Psycho-Pass Episode 7: Life is Suffering
“Safe stress care. Taking you to a world without suffering.”
After confirming the use of plastination in the human specimen under the fountain, Gino bans Shinya from continuing with the case, prompting Akane to ask Shinya directly about the death of Sasayama and his eventual demotion to an Enforcer. Elsewhere, Makishima converses with a man over the subject of Rikako’s father, Oryo Rouichi while unknowingly, Rikako herself has captured both Yoshika and her friend and are readying them for the plastination process.
I feel pretty sorry for Shinya after learning his back-story directly from him – there’s certainly more to it than what the CID officially have as a record. Even more so when we’re freshly reminded about the process of plastination, where first the body is dismembered and cut open, with chemicals then used to turn them into preserved human specimens. The protein within the body is converted into plastic, and so the final product is this grotesquely warped creature that used to be a human being. Knowing that Shinya’s subordinate Sasayama had to go through all of that, and had to experience the dismembering alive was really painful to me, and despite all of his faults no-one deserves that kind of death, especially when Shinya thought that he was actually a decent guy deep down. What was most ironic was the bullcrap that was placed on the hologram that hid his body, apparently taking him to a “world without suffering”. Man, the justifications used by some of these people are hilariously crude. It does explain why Shinya ended up raising his Crime Coefficient though – as he wanted the same misfortune to befall the guy who did that to Sasayama, he ended up with latent criminal thoughts, ending his Inspector career. His CC may return to normal if his revenge is carried out, but at the end of the day, the Sibyl System was his downfall; the system designed to NOT make people’s lives full of suffering deemed him dangerous – no matter how much evidence and research Shinya does on the Specimen Case, who would ever credit the “delusions” of a latent criminal?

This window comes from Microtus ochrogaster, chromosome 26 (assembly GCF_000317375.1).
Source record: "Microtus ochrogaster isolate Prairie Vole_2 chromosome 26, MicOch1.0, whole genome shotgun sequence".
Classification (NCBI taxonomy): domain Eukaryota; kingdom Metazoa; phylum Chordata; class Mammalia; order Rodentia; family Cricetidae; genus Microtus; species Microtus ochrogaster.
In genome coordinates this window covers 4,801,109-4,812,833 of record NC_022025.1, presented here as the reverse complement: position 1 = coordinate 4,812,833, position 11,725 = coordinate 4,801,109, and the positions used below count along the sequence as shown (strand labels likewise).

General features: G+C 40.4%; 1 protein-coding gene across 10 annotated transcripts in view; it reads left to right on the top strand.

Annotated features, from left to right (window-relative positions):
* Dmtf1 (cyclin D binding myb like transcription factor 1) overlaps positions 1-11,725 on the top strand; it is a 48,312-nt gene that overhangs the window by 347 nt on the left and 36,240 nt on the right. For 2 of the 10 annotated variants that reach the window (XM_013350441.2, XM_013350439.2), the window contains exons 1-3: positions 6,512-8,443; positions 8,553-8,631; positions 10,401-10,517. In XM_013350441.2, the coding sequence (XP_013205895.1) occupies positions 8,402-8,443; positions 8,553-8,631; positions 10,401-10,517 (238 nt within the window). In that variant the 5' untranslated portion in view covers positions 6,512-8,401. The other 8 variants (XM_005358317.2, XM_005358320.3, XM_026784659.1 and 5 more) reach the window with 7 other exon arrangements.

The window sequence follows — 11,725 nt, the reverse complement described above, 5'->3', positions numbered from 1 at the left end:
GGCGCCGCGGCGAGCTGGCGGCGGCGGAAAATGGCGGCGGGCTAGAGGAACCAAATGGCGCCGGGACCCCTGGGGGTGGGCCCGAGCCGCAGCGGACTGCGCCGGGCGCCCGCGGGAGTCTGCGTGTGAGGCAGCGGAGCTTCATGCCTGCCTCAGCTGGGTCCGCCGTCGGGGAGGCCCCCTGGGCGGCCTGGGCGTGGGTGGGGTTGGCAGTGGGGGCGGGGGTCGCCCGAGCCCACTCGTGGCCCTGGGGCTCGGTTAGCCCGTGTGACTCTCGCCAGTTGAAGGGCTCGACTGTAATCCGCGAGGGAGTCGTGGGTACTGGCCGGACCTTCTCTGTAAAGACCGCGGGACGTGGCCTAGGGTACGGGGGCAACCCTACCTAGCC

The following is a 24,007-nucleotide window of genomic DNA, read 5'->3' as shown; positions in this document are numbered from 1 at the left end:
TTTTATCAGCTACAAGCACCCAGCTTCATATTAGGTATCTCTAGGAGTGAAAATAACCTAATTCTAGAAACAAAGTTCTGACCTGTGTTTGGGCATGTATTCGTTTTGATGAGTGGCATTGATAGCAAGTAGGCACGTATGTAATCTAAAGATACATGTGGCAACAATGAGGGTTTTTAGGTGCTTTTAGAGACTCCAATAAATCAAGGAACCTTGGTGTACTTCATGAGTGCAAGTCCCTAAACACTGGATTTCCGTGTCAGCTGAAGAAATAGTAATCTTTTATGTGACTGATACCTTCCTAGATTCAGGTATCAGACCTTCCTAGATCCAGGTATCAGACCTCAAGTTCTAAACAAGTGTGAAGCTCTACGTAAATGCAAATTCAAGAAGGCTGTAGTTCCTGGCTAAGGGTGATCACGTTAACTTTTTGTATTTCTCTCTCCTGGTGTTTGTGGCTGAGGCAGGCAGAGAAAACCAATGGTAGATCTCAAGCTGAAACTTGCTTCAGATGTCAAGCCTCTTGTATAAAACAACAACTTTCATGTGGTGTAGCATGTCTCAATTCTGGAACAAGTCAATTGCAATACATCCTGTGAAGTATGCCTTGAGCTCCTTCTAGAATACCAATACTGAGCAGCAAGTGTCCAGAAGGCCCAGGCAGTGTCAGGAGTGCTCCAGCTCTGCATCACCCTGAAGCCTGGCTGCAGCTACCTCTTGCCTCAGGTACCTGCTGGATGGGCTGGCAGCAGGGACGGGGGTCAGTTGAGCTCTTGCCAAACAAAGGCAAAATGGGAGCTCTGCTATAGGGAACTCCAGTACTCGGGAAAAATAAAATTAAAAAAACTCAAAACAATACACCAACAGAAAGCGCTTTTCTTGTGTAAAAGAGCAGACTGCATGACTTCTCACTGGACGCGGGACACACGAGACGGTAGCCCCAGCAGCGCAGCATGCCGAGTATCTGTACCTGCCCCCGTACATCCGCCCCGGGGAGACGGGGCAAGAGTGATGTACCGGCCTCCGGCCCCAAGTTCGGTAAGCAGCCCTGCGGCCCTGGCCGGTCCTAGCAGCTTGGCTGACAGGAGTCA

It’s as clear as day that the mastermind pulling all the strings in both cases is Makishima, who decided to sponsor various people to stir up mischief in society. His conversation was slightly hard for me to follow the whole way through, but I did get the concept of Eustress Deficiency being the side effect of excessive stress care, which seems to be a mechanism designed to control stress levels and prevent clouding up of Psycho-Passes. Stress ended up being a hindrance with constant check-ups, and Makishima basically highlighted more issues with the society they live in – e.g. life span is actually decreasing despite tech advancing. The idea of an abuse of the stress care system (leading to addiction) was seen in Rikako’s father too, who had a fucked up ideology of improving humanity that died out when Psycho-Pass measurement became standardised.
Compared to last week, the shock value over the whole theme of plastination in this arc has died down a bit, but it’s still a gruesome thing to learn more about as well as actually glimpse a bit of the process it involves. Like father, like daughter seems to be the best way to put Rikako’s situation now – it seems that her inspiration was her father, who is described as having the talent for drawing vivid nightmares out of girls’ bodies. How charming. I actually find the daughter much more psycho though – the father only ever drew them on a canvas, while here there was even a scene of Rikako talking to the dead corpse of Yoshika, who was strangely in the same bed as her. To complete her father’s unfinished works may be one objective, but while setting up Yoshika’s plastination I couldn’t help but get the cold feeling that she was doing it purely for fun – because she gets a kick out of cutting apart then wrongly putting back together dead preserved corpses. I have no idea how she’s even passing her Psycho-Pass evaluations right now, but it’s very possible in a school where she seems to have a lot of power – and the students themselves don’t suspect her and can’t be bothered to investigate, as they don’t want to involve themselves in anything shady.
All the time, I’ve had the suspicion that Yoshika would be plastinated, but her friend (whose name doesn’t really matter, does it) brings a whole host of possibilities that I’d really rather not explore – but I have this sinking feeling that Rikako’s mention of a schoolgirl friendship motif means that she’s going to plastinate them both together into one being…